Wednesday, September 30, 2020

Zion 100K - an actual race that happened

Early in the Covid Days, most everything got cancelled.  Especially races, which are large gatherings where people tend to breathe a lot.  I was supposed to run the Zion 100K on my birthday in April, but instead we hunkered in Austin for an extra month and a half.  And then spent the summer racing virtually across Tennessee.  Which was great motivation for getting in a bunch of miles, but did nothing for my quest of finishing a Western States qualifying race this year.

It is rather miraculous that the postponed edition of the Zion 100K actually happened AND that we're parked just up the road in Beaver AND that I just happened to hear about it (since I'd cancelled my entry, didn't follow up on the postponement, and wasn't looking particularly hard for races that probably weren't going on).

As soon as I caught wind of it, I grabbed my phone and signed up.  John was more than happy to spend a day in the Zion area.  We drove down Friday afternoon, rolled through the drive-through packet pickup (nice!), and slept in the truck at a dispersed spot just up the road from Virgin.  Super easy.

Geared up and ready to roll:

Even easier was the start.  We had a half-hour window to cross the timing mat, and the race was chip-timed so we would get our individual total time at the end.  Zero stress as I finished slathering on the sunscreen, watched a group of people take off at 5:30 am, used the porta-potty, and ambled across the mat a few minutes later.  I'm now a huge fan of this method of starting a race!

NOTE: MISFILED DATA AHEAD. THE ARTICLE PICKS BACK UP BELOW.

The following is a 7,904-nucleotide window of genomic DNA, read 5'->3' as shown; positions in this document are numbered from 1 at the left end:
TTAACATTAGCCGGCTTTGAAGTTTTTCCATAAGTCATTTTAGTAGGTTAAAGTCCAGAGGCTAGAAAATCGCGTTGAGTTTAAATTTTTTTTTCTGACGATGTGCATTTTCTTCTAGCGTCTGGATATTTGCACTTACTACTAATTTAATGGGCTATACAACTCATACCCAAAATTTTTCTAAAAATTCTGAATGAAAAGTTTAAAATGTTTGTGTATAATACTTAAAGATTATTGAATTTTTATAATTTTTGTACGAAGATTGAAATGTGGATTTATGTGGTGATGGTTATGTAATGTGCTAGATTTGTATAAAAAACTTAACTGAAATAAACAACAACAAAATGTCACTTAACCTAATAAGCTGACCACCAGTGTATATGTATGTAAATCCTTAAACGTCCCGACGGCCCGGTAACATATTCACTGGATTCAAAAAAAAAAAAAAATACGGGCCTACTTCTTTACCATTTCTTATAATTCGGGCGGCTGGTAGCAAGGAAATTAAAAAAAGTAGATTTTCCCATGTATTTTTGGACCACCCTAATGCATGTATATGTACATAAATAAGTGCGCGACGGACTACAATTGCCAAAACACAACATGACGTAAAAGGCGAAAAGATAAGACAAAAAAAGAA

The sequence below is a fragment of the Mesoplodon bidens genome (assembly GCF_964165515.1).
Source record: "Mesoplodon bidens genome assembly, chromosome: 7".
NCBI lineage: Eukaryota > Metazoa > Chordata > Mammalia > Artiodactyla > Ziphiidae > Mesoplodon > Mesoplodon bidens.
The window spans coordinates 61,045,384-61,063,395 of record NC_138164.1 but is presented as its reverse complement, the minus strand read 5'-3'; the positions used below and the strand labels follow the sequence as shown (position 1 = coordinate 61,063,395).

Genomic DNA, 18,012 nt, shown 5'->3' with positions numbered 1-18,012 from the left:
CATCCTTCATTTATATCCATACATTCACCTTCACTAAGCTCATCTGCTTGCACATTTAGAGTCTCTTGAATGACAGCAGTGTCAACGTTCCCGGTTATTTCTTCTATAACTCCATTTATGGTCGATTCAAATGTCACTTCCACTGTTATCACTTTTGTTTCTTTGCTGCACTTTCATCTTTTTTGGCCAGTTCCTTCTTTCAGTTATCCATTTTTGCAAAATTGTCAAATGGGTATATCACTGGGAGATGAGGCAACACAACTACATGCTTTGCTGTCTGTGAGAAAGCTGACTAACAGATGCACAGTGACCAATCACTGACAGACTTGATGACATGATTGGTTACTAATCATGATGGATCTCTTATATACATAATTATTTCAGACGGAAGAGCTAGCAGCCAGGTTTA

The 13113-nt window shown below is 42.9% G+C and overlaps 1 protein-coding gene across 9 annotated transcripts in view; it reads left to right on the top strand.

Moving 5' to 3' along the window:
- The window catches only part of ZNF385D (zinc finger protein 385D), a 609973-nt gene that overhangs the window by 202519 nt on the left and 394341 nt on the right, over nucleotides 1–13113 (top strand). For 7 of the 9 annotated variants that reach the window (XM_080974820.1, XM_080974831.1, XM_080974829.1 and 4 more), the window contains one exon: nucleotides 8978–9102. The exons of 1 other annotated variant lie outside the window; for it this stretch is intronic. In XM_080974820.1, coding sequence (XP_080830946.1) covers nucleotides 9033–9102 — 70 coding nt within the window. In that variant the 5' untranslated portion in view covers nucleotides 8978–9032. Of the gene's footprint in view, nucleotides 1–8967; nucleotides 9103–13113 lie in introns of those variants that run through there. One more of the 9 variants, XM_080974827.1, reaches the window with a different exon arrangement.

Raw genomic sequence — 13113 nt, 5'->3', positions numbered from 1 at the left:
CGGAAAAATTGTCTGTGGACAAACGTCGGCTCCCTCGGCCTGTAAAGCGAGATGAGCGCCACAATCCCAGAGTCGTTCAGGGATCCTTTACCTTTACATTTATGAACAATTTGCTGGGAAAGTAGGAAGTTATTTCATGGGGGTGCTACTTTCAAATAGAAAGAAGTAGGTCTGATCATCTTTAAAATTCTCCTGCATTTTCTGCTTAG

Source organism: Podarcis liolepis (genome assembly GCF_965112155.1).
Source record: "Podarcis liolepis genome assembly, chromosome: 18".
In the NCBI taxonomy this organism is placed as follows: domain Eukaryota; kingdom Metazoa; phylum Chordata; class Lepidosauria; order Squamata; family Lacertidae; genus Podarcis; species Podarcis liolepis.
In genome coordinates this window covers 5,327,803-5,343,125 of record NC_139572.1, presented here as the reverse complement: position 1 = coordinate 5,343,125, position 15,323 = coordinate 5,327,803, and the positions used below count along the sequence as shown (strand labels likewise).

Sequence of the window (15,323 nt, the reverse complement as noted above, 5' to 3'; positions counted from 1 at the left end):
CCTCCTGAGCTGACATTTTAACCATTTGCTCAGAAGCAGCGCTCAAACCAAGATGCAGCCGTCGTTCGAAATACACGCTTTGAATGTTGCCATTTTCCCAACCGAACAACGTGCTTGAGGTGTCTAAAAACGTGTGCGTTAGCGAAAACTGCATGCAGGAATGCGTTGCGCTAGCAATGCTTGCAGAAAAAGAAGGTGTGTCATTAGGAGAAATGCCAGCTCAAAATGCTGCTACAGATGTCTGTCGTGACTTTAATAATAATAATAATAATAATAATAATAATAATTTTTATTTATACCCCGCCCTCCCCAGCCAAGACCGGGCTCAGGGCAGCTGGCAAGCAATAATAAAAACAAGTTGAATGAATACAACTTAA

John took a very-brief video of my relaxed race start:

The first several miles in the darkness were very nice.  All morning, actually, was very nice.  I caught up with a few people here and there, chatted a little bit, and agreed with one guy who said something like, "I'm so grateful to be here!  I plan to remember that later this afternoon and still be grateful!"

Me too, all-around grateful.

The only big climb came at about 5 miles in, up to the mesa we'd be exploring for most of the day.  It was a steep, steep trail and all the tidbits of talk I heard revolved around wondering how hard it was going to be to get back down later.  There was a bit of a conga line near the top but no big deal.  Compared to previous iterations of this race, when this climb came later in the day, getting it out of the way early was a piece of cake.

A quick pause to grab my drop bag for a minute, and I was off and running down the road.  These next miles felt great.  I suspected I might regret it if I ran too hard, but I also was enjoying the cool temperature and easy surface so I tried to keep it smooth but didn't rein myself in too much.

Beautiful views!  We could see over to the National Park and it was awesome.  Here's where I'd love to share the scenery with you, but this ain't an FKT run and I wasn't carrying a camera.  Go see Zion if you haven't already (or even if you have).

The sun popped out and I figured it would get hot soon.  But not yet.  The first loop around Wire Mesa on bike trails was great fun.  More views.  A couple guys on bikes who chatted with us.  Trekking along the edge of the mesa for smile-inducing glimpses of the valley below.  Lots of winding around, seeing places we were about to be, and then seeing them again later after we were somewhere else.

That was the farthest-away section.  After each "mesa" we came partway back on the dirt road.  Grafton Mesa was next, another good bit of singletrack.  This one had more elevation change, a drop to the end with another awesome view of Zion, then a climbing, winding return to the aid station.